trade unions and wage negotiations
"Workers who are non-unionised are more at risk of low pay. Women
who work in non-unionised workplaces earn on average two-thirds of the
of their male counterparts, whilst those women who are union members
earn nearly 90 per cent"
(Source: TUC Labour Market Research 2000)
In theory unions might exercise their collective bargaining power to partially offset the purchasing power of an employer in a particular occupation and in doing so achieve a mark-up on wages compared to those on offer to non-union members.
But for this to happen, a union must have some control over the total labour supply available to an industry. In the past this was possible if a union operated a closed shop agreement with an employer – i.e. where the employer and union agreed that all workers would be member of a particular union.
However in most sectors, the closed shop is now history. Trade union reforms in the 1980s brought an end to the closed shop in a bid to increase the flexibility of the labour market. Closed shops still exist in a few occupations, for example the actor’s union but for the vast majority of workers, this is no longer a relevant issue.
More frequently, a union may simply bid through bi-lateral negotiations with employers to achieve an increase in wages ahead of the rate of inflation so that real wages rise, and other improvements to working hours and conditions. It is often the case that employers will insist on some form of performance-related element to any pay settlements, for example an agreement on measures designed to boost productivity.
The balance of power between employers and trade union in their periodic wage negotiations depends on a range of factors:
1. The rate of unemployment - when labour is scarce, either in a local labour market or taking a national perspective and there are perceived shortages of skilled workers, then the balance of power tilts towards unions
2. Competitive pressures in product markets – when a firm is enjoying a dominant monopoly position and high levels of abnormal profit, the unions will know that the employer has the financial resources to meet a more generous wage settlement (although unions rarely have the full financial information available to a business at their finger tips when negotiations are in progress). When demand for a product is price inelastic, so the demand for labour will tend to be relatively inelastic, this gives the union the opportunity to boost the total earnings of its members through collective bargaining. The reverse is true in markets where demand for the final output is highly elastic.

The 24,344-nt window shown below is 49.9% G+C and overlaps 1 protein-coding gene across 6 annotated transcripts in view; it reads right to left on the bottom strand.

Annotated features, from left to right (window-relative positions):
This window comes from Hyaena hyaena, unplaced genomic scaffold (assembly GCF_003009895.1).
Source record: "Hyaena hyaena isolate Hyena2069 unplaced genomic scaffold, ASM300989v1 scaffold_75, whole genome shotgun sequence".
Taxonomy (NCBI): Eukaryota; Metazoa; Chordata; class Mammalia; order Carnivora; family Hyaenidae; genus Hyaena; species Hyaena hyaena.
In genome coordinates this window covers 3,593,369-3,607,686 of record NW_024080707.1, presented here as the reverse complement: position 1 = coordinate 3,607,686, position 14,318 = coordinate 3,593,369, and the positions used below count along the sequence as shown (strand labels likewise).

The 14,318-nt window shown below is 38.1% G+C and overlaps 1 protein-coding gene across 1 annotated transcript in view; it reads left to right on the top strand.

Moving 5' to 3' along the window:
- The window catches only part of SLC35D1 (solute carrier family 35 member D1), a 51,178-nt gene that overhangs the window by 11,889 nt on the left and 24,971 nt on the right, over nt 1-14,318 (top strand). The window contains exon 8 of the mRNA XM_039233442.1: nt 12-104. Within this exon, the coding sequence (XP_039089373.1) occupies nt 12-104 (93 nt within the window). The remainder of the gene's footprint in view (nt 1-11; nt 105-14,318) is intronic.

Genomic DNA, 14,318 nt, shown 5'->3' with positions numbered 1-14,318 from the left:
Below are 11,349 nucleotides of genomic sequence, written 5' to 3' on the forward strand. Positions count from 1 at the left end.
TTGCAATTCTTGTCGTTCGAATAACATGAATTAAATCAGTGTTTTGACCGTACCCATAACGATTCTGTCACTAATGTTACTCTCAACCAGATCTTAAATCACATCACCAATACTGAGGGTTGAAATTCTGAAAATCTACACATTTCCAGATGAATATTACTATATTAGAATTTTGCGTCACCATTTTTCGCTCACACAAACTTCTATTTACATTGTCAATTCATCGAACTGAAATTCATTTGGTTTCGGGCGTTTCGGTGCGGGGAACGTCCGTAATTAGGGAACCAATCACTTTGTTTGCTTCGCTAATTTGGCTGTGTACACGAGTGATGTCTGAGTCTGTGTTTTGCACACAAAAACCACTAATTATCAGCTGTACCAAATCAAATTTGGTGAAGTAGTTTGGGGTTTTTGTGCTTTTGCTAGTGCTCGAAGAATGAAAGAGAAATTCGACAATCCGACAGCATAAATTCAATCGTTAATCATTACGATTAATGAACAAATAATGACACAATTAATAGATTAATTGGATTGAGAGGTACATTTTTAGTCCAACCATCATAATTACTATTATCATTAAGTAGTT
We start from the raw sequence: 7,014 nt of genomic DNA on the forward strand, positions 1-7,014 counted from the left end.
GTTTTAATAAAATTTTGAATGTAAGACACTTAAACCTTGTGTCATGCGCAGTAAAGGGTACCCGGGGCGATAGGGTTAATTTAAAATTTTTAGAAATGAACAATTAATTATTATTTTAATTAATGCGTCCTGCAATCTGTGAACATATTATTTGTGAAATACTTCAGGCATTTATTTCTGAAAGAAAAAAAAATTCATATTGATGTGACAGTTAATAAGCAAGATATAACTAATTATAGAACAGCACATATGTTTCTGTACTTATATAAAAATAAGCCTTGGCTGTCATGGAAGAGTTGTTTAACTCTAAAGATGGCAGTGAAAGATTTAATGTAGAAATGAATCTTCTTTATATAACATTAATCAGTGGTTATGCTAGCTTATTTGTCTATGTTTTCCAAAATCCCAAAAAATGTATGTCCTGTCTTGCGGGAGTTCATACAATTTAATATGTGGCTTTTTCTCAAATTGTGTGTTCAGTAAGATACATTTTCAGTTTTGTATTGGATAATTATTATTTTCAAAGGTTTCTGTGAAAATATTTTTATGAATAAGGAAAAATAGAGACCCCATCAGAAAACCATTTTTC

Globalisation is making the derived demand for labour more elastic and leading to a decline in the ability of unions to drive wages high, independent of the level of productivity in an industry.
3. Macroeconomic conditions - during a recession or where competitive pressures in a market are intense and profit margins have been squeezed the employer is far less likely to accede to ambitious pay claims. The strength of the exchange rate for example is often a key factor in pay discussions for firms who export a large percentage of their total output. When unemployment is rising, growing fears for job security also affect pay demands. Unions are always less powerful when the demand for labour is falling and labour is less scarce
The diagram below shows how collective bargaining might lead to the market wage rate being “bidded-up” or where a union operating a closed shop might restrict the labour supply to put upward pressure on wages. In theory wages for union members can be raised above those of non-members, but there is a potential trade-off with employment and the extent to which unions are prepared to risk a loss of jobs may determine how high they set their wage demands.
When the demand for labour in inelastic (the right hand diagram above) a fall in labour supply drives up the wage rate, but the employment effects are relatively small, indeed the total reward to labour (W2 x E2) is higher. Contrast this with the left hand diagram where labour demand is more responsive to the market wage rate and where the decline in employment reduces the total earnings to workers in this industry.
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